What kind of music did you grow up with? Did this contribute to your tastes now?
I’m a slight oddity as far as the kind of music I grew up with. As far as the blog-world, I’m a bit older than a lot of folks at age 33. So are Brian and Justin. To tell a guilty secret, I was weaned on hair metal and heavy metal mostly. In the 80’s, it was all glam for me. I could win any cock rock trivia contest you throw at me. I loved bands like Junkyard, Dokken, Tesla, Dangerous Toys (still the favorite t-shirt I own), and Rush. In junior high, like most people my age, I went through the obligatory hip-hop phase; what I love is that I was also fortunate enough to live through the grunge period in high school (this whole Nirvana 20 year anniversary of Nevermind is really wigging me out as far as how old I am). Of course, this changed my musical interests more than anything, and I began to expand outward into new genres and styles. Now I can digest just about any style you throw at me, but I’ll always be a sucker for loud, aggressive, and gritty rock n’ roll. If I had them, I’d throw you some old photos of me from high school – combat boots, flannels, Alice In Chains shirts and all. Our other writers, however, were a little more cultured. Citizen Brian is a musical encyclopedia and was listening to Pavement and Mission of Burma when I was toying with Guns N’ Roses. We all differ in what we listened to around here, which helps us put our ears to emerging music. We’re older than most, have listened to tons of shit, and that puts is in a pretty good position to write.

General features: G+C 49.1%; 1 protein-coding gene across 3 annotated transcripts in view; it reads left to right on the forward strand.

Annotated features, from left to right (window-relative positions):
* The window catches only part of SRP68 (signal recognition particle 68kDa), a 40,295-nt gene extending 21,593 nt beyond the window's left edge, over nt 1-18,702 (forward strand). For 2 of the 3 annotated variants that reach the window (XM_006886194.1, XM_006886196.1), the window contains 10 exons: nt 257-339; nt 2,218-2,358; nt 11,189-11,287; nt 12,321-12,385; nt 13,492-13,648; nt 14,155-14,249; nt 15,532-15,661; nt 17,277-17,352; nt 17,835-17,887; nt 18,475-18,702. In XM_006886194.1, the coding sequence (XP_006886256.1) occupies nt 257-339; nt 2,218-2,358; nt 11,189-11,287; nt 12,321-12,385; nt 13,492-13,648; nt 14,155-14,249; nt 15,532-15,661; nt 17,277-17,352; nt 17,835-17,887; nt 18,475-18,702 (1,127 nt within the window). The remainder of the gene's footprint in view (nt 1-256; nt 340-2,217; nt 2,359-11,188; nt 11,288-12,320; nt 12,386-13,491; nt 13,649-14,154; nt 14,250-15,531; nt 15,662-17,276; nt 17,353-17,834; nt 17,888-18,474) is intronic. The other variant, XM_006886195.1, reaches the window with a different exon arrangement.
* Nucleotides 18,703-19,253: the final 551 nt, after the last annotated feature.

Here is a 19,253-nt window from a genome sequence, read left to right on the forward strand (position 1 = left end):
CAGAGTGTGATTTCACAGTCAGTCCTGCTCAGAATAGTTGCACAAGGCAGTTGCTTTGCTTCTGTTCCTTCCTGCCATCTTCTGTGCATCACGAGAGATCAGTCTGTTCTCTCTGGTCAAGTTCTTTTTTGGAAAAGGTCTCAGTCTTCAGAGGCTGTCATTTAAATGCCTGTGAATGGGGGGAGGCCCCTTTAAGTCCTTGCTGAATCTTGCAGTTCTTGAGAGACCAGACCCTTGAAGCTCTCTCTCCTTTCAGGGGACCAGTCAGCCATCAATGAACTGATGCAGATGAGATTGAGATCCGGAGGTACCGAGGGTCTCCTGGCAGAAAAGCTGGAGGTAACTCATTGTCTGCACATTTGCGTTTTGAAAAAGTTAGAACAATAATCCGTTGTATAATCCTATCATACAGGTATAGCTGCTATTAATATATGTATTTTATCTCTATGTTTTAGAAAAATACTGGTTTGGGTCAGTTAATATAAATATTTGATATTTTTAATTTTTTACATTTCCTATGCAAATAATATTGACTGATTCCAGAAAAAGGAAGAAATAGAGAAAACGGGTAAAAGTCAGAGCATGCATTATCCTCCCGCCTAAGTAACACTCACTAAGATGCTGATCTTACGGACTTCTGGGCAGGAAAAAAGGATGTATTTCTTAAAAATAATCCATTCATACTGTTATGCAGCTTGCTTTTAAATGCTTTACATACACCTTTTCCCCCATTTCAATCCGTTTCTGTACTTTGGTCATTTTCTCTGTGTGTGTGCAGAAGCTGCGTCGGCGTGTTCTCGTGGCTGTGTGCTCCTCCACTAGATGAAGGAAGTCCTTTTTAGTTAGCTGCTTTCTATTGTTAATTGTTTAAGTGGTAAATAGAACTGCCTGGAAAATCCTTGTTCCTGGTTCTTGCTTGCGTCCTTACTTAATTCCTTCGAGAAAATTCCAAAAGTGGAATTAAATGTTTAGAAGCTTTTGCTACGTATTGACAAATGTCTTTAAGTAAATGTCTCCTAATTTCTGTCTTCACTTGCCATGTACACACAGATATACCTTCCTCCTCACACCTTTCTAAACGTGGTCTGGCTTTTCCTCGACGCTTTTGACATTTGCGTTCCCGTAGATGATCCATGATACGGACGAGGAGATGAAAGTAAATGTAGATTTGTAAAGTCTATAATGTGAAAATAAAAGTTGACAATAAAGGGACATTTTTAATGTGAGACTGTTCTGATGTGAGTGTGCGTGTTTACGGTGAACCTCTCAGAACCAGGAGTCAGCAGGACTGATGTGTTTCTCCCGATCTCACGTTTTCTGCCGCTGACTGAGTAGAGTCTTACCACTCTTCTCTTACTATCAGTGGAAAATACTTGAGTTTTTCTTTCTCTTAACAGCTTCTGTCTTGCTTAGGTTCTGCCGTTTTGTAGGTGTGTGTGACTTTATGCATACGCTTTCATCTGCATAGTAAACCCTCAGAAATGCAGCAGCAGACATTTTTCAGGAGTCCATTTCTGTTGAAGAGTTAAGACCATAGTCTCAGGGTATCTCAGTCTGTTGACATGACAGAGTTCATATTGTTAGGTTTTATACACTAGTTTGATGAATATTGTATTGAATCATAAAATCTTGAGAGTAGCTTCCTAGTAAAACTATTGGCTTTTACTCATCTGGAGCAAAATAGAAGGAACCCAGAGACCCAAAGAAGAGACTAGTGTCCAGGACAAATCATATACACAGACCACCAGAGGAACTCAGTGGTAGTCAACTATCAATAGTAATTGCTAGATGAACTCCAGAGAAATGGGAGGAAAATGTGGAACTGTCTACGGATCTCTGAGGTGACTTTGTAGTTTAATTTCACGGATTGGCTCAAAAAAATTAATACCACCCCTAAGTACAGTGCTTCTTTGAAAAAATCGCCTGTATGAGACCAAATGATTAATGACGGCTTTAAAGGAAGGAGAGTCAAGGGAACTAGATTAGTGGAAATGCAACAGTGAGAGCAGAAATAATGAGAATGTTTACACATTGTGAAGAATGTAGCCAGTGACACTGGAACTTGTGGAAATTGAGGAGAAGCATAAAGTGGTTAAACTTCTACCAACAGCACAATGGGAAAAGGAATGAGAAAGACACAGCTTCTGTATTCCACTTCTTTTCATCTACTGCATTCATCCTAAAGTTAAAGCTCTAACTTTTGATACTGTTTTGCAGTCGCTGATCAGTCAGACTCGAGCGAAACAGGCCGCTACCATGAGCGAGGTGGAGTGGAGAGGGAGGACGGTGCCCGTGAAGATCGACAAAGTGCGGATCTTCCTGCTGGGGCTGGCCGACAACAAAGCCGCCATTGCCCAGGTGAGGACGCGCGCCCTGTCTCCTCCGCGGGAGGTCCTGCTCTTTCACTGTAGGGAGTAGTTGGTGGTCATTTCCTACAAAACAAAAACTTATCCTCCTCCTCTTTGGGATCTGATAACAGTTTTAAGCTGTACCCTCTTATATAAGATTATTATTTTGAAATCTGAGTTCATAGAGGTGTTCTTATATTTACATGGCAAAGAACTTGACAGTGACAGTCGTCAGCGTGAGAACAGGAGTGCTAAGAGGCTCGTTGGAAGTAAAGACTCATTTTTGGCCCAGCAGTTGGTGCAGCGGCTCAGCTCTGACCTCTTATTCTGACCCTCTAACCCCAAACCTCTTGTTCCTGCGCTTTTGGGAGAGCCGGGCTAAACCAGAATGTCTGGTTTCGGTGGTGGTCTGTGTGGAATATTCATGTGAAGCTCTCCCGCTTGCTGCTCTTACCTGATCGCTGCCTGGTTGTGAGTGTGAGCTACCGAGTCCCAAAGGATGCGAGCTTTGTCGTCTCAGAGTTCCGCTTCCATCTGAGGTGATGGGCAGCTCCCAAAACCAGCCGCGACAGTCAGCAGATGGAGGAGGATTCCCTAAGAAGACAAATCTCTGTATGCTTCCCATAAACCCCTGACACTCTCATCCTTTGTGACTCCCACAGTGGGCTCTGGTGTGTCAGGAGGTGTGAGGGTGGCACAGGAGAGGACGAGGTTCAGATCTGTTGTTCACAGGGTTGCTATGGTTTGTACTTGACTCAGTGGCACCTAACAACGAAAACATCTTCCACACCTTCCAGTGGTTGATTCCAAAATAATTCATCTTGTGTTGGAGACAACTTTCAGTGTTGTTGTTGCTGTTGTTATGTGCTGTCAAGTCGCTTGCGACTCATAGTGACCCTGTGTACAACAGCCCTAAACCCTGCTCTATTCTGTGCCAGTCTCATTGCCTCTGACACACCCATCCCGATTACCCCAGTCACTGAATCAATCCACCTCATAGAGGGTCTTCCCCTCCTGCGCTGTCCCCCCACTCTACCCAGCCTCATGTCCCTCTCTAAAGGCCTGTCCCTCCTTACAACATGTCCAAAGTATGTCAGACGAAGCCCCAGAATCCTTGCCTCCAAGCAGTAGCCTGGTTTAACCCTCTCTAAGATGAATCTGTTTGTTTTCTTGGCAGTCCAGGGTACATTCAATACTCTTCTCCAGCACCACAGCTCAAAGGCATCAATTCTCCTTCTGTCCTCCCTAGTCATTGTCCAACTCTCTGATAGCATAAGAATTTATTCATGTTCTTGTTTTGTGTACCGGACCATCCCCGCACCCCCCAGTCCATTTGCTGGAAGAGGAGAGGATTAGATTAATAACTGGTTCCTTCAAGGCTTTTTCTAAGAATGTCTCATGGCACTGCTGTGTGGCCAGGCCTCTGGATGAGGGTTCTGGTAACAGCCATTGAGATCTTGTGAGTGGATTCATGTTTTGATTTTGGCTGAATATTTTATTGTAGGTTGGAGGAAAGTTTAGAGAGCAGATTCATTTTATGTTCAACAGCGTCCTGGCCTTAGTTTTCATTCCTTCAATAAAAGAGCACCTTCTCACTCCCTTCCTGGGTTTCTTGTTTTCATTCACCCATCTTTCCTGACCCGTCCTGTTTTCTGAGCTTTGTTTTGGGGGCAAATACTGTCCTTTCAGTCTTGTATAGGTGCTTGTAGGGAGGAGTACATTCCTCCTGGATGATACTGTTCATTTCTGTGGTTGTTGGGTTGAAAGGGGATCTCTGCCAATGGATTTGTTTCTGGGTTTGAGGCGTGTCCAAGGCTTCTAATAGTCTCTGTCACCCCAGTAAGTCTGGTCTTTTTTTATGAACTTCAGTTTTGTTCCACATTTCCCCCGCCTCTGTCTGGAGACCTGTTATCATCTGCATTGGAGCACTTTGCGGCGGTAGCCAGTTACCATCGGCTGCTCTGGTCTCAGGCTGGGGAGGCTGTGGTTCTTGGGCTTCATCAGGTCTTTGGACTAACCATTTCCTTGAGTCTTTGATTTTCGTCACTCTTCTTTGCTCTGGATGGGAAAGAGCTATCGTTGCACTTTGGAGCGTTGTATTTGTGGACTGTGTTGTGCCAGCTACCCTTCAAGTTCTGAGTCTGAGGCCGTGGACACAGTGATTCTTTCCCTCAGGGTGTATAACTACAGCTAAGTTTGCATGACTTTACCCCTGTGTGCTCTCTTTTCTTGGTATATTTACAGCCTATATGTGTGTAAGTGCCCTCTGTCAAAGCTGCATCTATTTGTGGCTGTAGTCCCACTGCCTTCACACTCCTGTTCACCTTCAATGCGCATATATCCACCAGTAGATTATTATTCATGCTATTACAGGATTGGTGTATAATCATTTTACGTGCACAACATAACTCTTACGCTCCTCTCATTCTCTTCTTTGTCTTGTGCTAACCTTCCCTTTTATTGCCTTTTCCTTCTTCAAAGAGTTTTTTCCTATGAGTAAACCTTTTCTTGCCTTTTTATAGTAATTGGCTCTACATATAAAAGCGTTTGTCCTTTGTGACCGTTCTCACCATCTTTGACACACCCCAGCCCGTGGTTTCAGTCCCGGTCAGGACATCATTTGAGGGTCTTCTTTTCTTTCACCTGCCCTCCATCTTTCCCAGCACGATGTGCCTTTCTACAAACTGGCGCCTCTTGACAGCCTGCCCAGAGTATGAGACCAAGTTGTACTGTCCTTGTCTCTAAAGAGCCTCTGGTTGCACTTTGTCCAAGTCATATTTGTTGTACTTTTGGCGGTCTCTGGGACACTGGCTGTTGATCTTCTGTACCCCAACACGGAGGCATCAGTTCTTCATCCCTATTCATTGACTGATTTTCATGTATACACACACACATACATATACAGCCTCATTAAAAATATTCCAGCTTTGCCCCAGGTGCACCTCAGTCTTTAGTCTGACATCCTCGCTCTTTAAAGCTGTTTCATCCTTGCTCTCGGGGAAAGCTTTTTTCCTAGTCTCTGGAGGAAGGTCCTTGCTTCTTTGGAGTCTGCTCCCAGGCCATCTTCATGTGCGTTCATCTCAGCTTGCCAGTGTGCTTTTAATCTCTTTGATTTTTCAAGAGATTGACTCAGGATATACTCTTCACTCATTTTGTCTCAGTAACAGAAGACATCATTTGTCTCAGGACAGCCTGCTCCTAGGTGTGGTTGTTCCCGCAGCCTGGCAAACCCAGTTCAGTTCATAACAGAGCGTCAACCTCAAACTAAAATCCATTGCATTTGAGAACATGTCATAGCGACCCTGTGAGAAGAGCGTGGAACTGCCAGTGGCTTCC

Any interesting musical tastes or purchases early on? Any guilty pleasures now?
Like I said, I went through my obligatory rap phase in junior high. I bet I had around 200 CDs, ranging anywhere from Tribe to Too Short to Hi-C. I think a big watershed moment for me was when I took literally every rap CD I owned to a secondhand store and sold them all just so I could get enough money to purchase two albums – Jethro Tull’s Aaualung and Pearl Jam’s Ten. That’s about how much money I got for all those rap tunes. But making this transition was huge for me as a 9th grader. I moved out of the mainstream slightly and began an addiction for classic rock and more underground music. My father, every Christmas, would (and still does) buy me a record from his era, and this was so important to me as far as my musical tastes. If you ever read my reviews, you’ll see that I have a strong connection to the music of my youth, which also sometimes clashes with the wishy-washy, really not-so-good music that flies into our inboxes.
As far as guilty pleasures now, I don’t really have anything I feel too guilty about. Should I feel guilty that I sometimes throw on the vinyl for the Franco Zeffirelli score of Romeo and Juliet? How about the fact that I still, often, listen to my Metallica and Iron Maiden records? I guess probably the most guilty secret I have musically is that I sometimes dig the music my students are jamming to, even if it’s Drake, Chip The Ripper, or some other hip-hop act that I’d never write about on my blog. Hell, if it’s good, I’ll hit play. You’ll find no snobby pretense with this guy.
What’s the one album that you have the greatest emotional connection to?